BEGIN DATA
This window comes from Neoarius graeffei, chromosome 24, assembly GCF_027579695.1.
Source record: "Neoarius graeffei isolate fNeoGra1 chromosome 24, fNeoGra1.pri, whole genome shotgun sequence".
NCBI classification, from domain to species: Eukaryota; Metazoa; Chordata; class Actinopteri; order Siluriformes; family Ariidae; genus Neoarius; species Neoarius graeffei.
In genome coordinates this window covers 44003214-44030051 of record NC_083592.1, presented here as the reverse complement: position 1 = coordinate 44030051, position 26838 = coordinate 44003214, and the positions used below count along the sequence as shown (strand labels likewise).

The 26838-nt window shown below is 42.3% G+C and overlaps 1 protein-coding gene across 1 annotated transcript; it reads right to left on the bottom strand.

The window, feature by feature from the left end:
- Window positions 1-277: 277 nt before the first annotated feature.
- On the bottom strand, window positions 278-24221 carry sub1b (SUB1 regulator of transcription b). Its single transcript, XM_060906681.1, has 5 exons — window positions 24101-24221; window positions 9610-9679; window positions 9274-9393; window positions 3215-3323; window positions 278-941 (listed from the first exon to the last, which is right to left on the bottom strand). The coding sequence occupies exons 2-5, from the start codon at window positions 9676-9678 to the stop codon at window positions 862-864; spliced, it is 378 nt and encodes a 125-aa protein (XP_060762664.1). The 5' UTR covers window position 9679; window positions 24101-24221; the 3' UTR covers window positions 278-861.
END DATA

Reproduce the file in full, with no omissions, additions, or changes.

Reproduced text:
This window comes from Neoarius graeffei, chromosome 24, assembly GCF_027579695.1.
Source record: "Neoarius graeffei isolate fNeoGra1 chromosome 24, fNeoGra1.pri, whole genome shotgun sequence".
NCBI classification, from domain to species: Eukaryota; Metazoa; Chordata; class Actinopteri; order Siluriformes; family Ariidae; genus Neoarius; species Neoarius graeffei.
In genome coordinates this window covers 44003214-44030051 of record NC_083592.1, presented here as the reverse complement: position 1 = coordinate 44030051, position 26838 = coordinate 44003214, and the positions used below count along the sequence as shown (strand labels likewise).

The 26838-nt window shown below is 42.3% G+C and overlaps 1 protein-coding gene across 1 annotated transcript; it reads right to left on the bottom strand.

The window, feature by feature from the left end:
- Window positions 1-277: 277 nt before the first annotated feature.
- On the bottom strand, window positions 278-24221 carry sub1b (SUB1 regulator of transcription b). Its single transcript, XM_060906681.1, has 5 exons — window positions 24101-24221; window positions 9610-9679; window positions 9274-9393; window positions 3215-3323; window positions 278-941 (listed from the first exon to the last, which is right to left on the bottom strand). The coding sequence occupies exons 2-5, from the start codon at window positions 9676-9678 to the stop codon at window positions 862-864; spliced, it is 378 nt and encodes a 125-aa protein (XP_060762664.1). The 5' UTR covers window position 9679; window positions 24101-24221; the 3' UTR covers window positions 278-861.